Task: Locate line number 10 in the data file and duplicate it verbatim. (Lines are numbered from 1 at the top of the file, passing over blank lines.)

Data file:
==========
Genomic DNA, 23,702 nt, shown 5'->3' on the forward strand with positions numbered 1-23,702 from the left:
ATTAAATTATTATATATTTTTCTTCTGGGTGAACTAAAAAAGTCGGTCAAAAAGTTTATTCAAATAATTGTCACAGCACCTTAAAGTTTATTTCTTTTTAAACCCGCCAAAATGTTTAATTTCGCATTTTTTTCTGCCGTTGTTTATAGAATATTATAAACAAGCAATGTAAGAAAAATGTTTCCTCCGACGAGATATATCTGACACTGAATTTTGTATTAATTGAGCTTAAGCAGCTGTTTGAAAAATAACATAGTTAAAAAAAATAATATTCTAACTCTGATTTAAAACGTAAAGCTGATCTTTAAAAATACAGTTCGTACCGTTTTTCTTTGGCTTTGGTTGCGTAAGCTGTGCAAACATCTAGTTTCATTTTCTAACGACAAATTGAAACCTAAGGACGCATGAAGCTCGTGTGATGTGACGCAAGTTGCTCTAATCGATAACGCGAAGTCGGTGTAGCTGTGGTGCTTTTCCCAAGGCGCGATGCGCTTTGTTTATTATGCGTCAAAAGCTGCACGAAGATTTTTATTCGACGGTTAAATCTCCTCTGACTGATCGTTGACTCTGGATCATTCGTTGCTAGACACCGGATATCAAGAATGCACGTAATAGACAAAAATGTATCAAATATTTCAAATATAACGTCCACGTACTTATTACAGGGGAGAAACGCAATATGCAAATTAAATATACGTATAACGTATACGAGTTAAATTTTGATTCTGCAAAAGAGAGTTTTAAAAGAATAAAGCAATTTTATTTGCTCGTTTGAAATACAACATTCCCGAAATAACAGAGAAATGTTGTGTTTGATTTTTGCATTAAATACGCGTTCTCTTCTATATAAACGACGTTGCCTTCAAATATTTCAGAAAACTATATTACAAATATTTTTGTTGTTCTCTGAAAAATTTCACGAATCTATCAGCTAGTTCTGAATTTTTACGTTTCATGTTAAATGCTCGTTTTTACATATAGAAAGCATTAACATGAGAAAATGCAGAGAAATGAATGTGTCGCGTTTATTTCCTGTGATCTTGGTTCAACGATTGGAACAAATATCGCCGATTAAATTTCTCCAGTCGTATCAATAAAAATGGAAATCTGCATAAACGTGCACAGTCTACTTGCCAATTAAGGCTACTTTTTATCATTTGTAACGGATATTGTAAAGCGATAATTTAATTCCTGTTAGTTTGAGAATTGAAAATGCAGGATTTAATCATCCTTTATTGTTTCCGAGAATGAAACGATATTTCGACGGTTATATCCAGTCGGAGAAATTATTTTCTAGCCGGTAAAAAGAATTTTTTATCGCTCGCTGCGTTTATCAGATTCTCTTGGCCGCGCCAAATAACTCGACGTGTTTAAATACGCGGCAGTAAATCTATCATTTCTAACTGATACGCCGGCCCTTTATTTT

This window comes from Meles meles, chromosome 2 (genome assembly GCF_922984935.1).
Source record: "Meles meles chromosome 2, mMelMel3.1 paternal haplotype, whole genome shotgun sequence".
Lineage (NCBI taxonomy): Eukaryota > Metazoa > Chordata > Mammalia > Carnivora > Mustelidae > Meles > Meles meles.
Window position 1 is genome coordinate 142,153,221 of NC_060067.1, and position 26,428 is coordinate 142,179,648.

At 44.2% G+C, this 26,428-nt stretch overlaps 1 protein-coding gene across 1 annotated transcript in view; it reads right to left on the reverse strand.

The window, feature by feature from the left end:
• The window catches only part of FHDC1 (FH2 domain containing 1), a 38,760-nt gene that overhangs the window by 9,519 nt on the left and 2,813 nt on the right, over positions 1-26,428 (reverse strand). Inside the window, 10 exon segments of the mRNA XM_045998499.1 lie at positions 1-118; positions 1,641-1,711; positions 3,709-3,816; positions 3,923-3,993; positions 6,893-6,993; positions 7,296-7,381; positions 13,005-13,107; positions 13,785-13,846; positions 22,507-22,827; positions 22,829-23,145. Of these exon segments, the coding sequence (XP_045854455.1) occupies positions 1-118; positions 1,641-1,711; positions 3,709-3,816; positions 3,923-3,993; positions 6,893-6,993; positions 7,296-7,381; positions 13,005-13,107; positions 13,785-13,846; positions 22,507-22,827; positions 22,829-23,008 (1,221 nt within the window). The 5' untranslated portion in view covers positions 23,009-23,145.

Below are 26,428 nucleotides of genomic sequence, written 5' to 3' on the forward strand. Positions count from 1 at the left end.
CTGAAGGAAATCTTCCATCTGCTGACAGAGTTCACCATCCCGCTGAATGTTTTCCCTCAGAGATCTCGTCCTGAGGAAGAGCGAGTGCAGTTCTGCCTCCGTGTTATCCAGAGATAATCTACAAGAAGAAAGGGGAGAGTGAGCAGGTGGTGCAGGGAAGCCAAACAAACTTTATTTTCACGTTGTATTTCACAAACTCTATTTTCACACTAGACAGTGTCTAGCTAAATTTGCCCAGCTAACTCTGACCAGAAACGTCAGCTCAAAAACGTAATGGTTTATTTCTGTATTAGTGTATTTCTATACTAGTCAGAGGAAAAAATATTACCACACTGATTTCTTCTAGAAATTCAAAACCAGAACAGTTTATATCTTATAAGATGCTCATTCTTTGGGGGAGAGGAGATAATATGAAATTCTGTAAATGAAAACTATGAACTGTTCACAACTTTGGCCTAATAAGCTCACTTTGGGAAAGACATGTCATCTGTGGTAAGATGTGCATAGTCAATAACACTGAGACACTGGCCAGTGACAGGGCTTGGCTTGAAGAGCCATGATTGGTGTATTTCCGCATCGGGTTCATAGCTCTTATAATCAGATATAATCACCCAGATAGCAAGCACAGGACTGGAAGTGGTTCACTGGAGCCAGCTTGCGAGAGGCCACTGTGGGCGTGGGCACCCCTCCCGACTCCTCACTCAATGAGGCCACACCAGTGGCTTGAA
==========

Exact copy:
Below are 26,428 nucleotides of genomic sequence, written 5' to 3' on the forward strand. Positions count from 1 at the left end.